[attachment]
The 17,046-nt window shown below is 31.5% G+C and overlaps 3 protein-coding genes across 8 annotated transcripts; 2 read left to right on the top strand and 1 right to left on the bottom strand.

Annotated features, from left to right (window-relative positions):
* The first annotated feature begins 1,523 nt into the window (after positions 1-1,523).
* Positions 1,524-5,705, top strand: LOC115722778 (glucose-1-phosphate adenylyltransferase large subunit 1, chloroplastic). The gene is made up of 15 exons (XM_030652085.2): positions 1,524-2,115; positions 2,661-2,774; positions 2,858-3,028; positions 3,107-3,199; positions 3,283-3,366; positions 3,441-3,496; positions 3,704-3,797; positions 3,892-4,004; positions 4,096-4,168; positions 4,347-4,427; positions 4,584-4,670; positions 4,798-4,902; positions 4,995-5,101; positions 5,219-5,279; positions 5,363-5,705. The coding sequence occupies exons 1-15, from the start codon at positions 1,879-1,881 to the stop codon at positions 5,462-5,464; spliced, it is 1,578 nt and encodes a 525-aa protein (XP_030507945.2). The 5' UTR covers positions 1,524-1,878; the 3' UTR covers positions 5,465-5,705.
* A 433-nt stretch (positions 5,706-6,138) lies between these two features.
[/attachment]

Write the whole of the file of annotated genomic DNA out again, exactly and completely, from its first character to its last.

The 17,046-nt window shown below is 31.5% G+C and overlaps 3 protein-coding genes across 8 annotated transcripts; 2 read left to right on the top strand and 1 right to left on the bottom strand.

Annotated features, from left to right (window-relative positions):
* The first annotated feature begins 1,523 nt into the window (after positions 1-1,523).
* Positions 1,524-5,705, top strand: LOC115722778 (glucose-1-phosphate adenylyltransferase large subunit 1, chloroplastic). The gene is made up of 15 exons (XM_030652085.2): positions 1,524-2,115; positions 2,661-2,774; positions 2,858-3,028; positions 3,107-3,199; positions 3,283-3,366; positions 3,441-3,496; positions 3,704-3,797; positions 3,892-4,004; positions 4,096-4,168; positions 4,347-4,427; positions 4,584-4,670; positions 4,798-4,902; positions 4,995-5,101; positions 5,219-5,279; positions 5,363-5,705. The coding sequence occupies exons 1-15, from the start codon at positions 1,879-1,881 to the stop codon at positions 5,462-5,464; spliced, it is 1,578 nt and encodes a 525-aa protein (XP_030507945.2). The 5' UTR covers positions 1,524-1,878; the 3' UTR covers positions 5,465-5,705.
* A 433-nt stretch (positions 5,706-6,138) lies between these two features.